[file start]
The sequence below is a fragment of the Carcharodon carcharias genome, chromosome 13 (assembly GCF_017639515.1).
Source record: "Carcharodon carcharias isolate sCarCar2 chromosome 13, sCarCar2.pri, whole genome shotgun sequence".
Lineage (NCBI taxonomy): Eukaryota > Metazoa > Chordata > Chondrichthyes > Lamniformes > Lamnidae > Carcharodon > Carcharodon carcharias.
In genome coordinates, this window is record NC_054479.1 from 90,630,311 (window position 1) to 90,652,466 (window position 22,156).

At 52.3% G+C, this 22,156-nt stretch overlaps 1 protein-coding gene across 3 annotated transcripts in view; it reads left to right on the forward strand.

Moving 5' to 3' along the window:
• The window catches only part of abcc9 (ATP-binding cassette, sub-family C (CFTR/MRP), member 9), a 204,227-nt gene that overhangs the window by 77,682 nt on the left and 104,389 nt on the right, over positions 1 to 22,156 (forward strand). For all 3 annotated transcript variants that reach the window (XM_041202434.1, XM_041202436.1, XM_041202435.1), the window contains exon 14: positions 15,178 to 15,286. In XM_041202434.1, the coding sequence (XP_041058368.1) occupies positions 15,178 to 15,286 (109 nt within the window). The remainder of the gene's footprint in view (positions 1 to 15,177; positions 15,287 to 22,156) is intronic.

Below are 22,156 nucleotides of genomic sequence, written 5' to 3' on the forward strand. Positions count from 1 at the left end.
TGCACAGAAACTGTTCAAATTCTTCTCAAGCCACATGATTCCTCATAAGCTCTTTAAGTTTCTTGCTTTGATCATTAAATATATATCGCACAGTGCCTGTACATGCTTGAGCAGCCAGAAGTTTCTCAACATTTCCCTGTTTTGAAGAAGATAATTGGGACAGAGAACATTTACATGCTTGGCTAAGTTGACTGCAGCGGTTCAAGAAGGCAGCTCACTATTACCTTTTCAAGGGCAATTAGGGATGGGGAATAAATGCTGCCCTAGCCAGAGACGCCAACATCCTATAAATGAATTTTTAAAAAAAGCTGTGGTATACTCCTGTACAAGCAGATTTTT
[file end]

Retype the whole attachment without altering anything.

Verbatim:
The sequence below is a fragment of the Carcharodon carcharias genome, chromosome 13 (assembly GCF_017639515.1).
Source record: "Carcharodon carcharias isolate sCarCar2 chromosome 13, sCarCar2.pri, whole genome shotgun sequence".
Lineage (NCBI taxonomy): Eukaryota > Metazoa > Chordata > Chondrichthyes > Lamniformes > Lamnidae > Carcharodon > Carcharodon carcharias.
In genome coordinates, this window is record NC_054479.1 from 90,630,311 (window position 1) to 90,652,466 (window position 22,156).

At 52.3% G+C, this 22,156-nt stretch overlaps 1 protein-coding gene across 3 annotated transcripts in view; it reads left to right on the forward strand.

Moving 5' to 3' along the window:
• The window catches only part of abcc9 (ATP-binding cassette, sub-family C (CFTR/MRP), member 9), a 204,227-nt gene that overhangs the window by 77,682 nt on the left and 104,389 nt on the right, over positions 1 to 22,156 (forward strand). For all 3 annotated transcript variants that reach the window (XM_041202434.1, XM_041202436.1, XM_041202435.1), the window contains exon 14: positions 15,178 to 15,286. In XM_041202434.1, the coding sequence (XP_041058368.1) occupies positions 15,178 to 15,286 (109 nt within the window). The remainder of the gene's footprint in view (positions 1 to 15,177; positions 15,287 to 22,156) is intronic.

Below are 22,156 nucleotides of genomic sequence, written 5' to 3' on the forward strand. Positions count from 1 at the left end.
TGCACAGAAACTGTTCAAATTCTTCTCAAGCCACATGATTCCTCATAAGCTCTTTAAGTTTCTTGCTTTGATCATTAAATATATATCGCACAGTGCCTGTACATGCTTGAGCAGCCAGAAGTTTCTCAACATTTCCCTGTTTTGAAGAAGATAATTGGGACAGAGAACATTTACATGCTTGGCTAAGTTGACTGCAGCGGTTCAAGAAGGCAGCTCACTATTACCTTTTCAAGGGCAATTAGGGATGGGGAATAAATGCTGCCCTAGCCAGAGACGCCAACATCCTATAAATGAATTTTTAAAAAAAGCTGTGGTATACTCCTGTACAAGCAGATTTTT